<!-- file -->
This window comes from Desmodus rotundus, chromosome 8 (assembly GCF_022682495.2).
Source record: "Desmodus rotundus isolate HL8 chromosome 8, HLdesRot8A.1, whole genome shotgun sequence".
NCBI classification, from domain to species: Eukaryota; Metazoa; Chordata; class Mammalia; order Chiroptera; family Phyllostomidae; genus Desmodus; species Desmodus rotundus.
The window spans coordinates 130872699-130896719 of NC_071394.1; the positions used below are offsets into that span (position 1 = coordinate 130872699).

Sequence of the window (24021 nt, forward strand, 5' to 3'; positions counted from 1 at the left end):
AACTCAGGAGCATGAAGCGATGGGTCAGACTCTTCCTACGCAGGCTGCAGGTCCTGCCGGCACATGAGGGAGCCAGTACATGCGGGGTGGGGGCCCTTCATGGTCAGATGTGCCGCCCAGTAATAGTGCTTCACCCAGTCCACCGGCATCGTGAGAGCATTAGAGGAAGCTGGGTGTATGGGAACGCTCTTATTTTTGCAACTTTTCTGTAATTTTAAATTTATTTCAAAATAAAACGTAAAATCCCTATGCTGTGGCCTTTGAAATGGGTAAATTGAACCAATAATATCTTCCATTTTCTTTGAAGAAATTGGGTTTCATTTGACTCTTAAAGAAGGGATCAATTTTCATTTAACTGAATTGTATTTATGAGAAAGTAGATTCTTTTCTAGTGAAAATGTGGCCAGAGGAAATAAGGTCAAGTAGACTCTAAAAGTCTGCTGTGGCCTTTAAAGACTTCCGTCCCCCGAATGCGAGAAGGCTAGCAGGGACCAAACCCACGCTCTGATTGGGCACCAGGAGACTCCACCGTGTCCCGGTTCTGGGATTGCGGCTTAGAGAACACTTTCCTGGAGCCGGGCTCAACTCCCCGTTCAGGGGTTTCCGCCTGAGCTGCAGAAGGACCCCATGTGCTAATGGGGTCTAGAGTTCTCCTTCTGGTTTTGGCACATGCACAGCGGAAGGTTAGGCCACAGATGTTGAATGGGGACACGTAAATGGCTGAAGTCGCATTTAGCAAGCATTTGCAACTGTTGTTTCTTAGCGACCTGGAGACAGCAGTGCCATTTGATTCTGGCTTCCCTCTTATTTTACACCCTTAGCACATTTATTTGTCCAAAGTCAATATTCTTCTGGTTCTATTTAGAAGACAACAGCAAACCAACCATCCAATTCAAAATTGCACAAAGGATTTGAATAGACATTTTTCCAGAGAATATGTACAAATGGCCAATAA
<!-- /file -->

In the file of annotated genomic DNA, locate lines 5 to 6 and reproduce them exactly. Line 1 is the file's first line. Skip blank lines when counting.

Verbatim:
Sequence of the window (24021 nt, forward strand, 5' to 3'; positions counted from 1 at the left end):
AACTCAGGAGCATGAAGCGATGGGTCAGACTCTTCCTACGCAGGCTGCAGGTCCTGCCGGCACATGAGGGAGCCAGTACATGCGGGGTGGGGGCCCTTCATGGTCAGATGTGCCGCCCAGTAATAGTGCTTCACCCAGTCCACCGGCATCGTGAGAGCATTAGAGGAAGCTGGGTGTATGGGAACGCTCTTATTTTTGCAACTTTTCTGTAATTTTAAATTTATTTCAAAATAAAACGTAAAATCCCTATGCTGTGGCCTTTGAAATGGGTAAATTGAACCAATAATATCTTCCATTTTCTTTGAAGAAATTGGGTTTCATTTGACTCTTAAAGAAGGGATCAATTTTCATTTAACTGAATTGTATTTATGAGAAAGTAGATTCTTTTCTAGTGAAAATGTGGCCAGAGGAAATAAGGTCAAGTAGACTCTAAAAGTCTGCTGTGGCCTTTAAAGACTTCCGTCCCCCGAATGCGAGAAGGCTAGCAGGGACCAAACCCACGCTCTGATTGGGCACCAGGAGACTCCACCGTGTCCCGGTTCTGGGATTGCGGCTTAGAGAACACTTTCCTGGAGCCGGGCTCAACTCCCCGTTCAGGGGTTTCCGCCTGAGCTGCAGAAGGACCCCATGTGCTAATGGGGTCTAGAGTTCTCCTTCTGGTTTTGGCACATGCACAGCGGAAGGTTAGGCCACAGATGTTGAATGGGGACACGTAAATGGCTGAAGTCGCATTTAGCAAGCATTTGCAACTGTTGTTTCTTAGCGACCTGGAGACAGCAGTGCCATTTGATTCTGGCTTCCCTCTTATTTTACACCCTTAGCACATTTATTTGTCCAAAGTCAATATTCTTCTGGTTCTATTTAGAAGACAACAGCAAACCAACCATCCAATTCAAAATTGCACAAAGGATTTGAATAGACATTTTTCCAGAGAATATGTACAAATGGCCAATAA